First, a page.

Bit Shipments and Capital Expenditures
As we saw with Micron, Nanya further lowered their current and future capital expenditures in this quarter compared with what they said ninety days prior. 2022 actual WFE CapEx was down by nearly half. They forecasted this would be down 40% in the Q3 call. The company further lowered 2023 total CapEx, to NT$18.5B from “no more than” NT$22B previously. Within this total, less than 50% of the spending will be on fab equipment. Eyeing the bar chart provided by the company, 2023 WFE spending will be about a third lower than 2022. 2022 year-over-year bit shipments were down twenties % because of weak demand, which “may continue” into the first half of 2023. Nanya is reducing their output by “up to” 20% in 2023 but will respond to market conditions. Nanya lost market share for certain in 2021 and will likely lose more between 2022 and 2023. The company is sub-scale and can’t migrate process technologies forward at a rate that allows them to keep up with Samsung, Hynix, and Micron.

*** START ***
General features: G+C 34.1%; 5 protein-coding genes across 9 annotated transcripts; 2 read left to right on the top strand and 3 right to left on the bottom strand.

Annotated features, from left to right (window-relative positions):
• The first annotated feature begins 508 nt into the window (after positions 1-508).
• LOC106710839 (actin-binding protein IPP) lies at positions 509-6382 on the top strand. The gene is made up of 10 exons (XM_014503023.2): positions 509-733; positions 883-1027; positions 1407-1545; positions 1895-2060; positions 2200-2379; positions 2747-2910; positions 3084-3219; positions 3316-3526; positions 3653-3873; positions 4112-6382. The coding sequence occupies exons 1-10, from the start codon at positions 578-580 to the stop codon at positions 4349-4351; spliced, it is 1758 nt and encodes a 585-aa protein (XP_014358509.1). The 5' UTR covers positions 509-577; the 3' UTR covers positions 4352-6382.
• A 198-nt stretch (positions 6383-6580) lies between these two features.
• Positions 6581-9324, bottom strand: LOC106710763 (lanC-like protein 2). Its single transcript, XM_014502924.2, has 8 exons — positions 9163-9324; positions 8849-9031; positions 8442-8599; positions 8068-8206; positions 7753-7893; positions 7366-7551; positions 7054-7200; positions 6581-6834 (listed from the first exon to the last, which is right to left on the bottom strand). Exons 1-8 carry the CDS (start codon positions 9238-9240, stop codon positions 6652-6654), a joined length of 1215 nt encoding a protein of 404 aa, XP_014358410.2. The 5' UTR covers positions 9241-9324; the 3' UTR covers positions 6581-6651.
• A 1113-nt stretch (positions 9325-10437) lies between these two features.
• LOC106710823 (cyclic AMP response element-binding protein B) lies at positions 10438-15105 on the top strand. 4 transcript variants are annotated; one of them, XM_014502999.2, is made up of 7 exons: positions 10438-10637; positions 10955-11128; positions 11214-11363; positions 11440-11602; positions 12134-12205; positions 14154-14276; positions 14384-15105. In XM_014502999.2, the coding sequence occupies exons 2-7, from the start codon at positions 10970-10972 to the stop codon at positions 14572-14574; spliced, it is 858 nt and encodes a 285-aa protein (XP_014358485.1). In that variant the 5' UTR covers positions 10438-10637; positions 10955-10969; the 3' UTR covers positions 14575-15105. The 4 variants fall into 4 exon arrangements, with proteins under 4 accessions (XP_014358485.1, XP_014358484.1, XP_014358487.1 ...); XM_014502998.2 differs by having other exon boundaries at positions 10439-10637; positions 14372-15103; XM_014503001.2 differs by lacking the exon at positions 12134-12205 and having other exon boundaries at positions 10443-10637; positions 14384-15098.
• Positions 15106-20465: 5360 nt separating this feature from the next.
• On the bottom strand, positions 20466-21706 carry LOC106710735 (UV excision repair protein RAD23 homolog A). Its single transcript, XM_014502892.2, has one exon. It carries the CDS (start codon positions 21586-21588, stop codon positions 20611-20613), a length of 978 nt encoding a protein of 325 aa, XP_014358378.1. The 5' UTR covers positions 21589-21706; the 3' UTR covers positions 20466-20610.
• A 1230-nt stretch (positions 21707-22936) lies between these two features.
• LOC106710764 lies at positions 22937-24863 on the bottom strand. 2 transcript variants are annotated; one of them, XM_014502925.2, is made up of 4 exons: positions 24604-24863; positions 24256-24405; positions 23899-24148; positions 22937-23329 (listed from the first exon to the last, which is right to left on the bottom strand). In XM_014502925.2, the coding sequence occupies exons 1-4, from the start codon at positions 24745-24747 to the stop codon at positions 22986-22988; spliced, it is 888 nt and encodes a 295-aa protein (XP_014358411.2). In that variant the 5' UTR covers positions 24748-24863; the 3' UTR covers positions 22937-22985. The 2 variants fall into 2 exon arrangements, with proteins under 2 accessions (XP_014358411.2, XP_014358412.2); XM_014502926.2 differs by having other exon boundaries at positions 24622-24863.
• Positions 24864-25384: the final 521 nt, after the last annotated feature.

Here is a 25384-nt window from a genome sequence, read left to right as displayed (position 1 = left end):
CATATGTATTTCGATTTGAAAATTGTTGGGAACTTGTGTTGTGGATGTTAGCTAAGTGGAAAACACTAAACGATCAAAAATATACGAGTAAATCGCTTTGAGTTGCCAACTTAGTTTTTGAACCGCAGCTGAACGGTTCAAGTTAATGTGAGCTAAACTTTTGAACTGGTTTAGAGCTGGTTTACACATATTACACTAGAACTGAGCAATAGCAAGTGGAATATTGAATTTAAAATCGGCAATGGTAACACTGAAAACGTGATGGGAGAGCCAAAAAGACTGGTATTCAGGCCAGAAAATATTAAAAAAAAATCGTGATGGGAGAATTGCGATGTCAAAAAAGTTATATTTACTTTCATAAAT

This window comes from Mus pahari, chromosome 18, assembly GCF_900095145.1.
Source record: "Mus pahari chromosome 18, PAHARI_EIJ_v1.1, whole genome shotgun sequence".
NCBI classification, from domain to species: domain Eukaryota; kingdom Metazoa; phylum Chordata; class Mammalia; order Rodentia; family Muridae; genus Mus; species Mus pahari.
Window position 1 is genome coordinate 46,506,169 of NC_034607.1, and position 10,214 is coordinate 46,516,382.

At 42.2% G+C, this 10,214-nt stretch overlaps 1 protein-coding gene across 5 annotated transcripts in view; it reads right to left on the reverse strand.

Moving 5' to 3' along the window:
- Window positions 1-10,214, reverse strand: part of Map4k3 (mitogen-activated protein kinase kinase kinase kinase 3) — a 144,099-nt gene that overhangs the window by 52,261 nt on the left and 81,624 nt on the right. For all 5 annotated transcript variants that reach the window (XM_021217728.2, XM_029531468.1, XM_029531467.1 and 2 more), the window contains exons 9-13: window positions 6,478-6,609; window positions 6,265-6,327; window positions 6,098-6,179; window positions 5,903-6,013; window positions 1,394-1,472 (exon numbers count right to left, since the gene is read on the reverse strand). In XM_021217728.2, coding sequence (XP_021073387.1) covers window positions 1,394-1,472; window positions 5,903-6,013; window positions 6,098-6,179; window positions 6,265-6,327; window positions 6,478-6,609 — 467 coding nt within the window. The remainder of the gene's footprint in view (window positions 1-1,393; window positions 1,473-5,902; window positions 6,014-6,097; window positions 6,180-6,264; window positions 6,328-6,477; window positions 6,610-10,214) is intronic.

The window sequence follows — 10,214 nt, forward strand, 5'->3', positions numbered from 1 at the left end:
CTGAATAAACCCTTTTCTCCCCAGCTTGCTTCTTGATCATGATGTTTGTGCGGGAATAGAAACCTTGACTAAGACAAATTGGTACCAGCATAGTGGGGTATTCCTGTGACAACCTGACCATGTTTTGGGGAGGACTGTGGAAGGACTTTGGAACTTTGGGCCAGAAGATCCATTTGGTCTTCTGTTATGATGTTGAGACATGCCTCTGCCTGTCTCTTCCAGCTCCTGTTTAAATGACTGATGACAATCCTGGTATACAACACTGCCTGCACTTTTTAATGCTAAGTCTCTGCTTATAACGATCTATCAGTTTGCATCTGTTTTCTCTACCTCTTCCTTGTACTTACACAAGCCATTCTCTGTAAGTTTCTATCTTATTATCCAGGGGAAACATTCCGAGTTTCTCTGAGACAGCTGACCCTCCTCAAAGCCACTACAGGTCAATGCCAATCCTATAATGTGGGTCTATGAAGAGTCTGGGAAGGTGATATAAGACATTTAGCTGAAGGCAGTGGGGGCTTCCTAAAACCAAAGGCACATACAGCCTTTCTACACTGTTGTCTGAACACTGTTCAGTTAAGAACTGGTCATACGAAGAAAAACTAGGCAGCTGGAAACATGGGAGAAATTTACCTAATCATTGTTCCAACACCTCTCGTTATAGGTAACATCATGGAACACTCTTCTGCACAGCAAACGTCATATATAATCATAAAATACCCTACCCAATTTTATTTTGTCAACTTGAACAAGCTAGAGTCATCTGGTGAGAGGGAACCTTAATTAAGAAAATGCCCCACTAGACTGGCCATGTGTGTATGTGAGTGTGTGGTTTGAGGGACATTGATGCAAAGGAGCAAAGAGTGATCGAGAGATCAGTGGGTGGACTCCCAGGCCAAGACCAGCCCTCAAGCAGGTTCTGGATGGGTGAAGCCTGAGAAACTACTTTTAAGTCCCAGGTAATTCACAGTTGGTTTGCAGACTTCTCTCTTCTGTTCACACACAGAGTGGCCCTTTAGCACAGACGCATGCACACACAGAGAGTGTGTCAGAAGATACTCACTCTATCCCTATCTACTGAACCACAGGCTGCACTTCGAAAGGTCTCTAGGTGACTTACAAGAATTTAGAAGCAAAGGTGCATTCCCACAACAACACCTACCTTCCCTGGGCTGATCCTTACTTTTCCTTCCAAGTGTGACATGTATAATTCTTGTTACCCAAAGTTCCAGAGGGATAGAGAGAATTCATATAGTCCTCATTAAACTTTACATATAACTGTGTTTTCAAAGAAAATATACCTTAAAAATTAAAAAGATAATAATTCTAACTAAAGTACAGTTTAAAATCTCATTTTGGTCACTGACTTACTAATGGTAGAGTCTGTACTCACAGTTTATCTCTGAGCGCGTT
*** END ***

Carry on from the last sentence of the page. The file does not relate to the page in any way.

2023 Market Outlook
Nanya believes the DRAM market will remain soft in the first quarter of 2023 for the same list of reasons given for most of 2022; lower corporate and consumer spending, slowing economic growth because of high inflation and the interest rate response, the war in Ukraine, and COVID in China. That last one needs updating. The company said about the second half of calendar 2023 that “potentially, DRAM market may gradually recover from downturn.” This is the same as saying nothing. Two quarters ago, Nanya’s management characterized the decline in DRAM pricing as a “short-term market correction.” Now it is the steepest DRAM downturn in thirteen years. Nobody knows anything.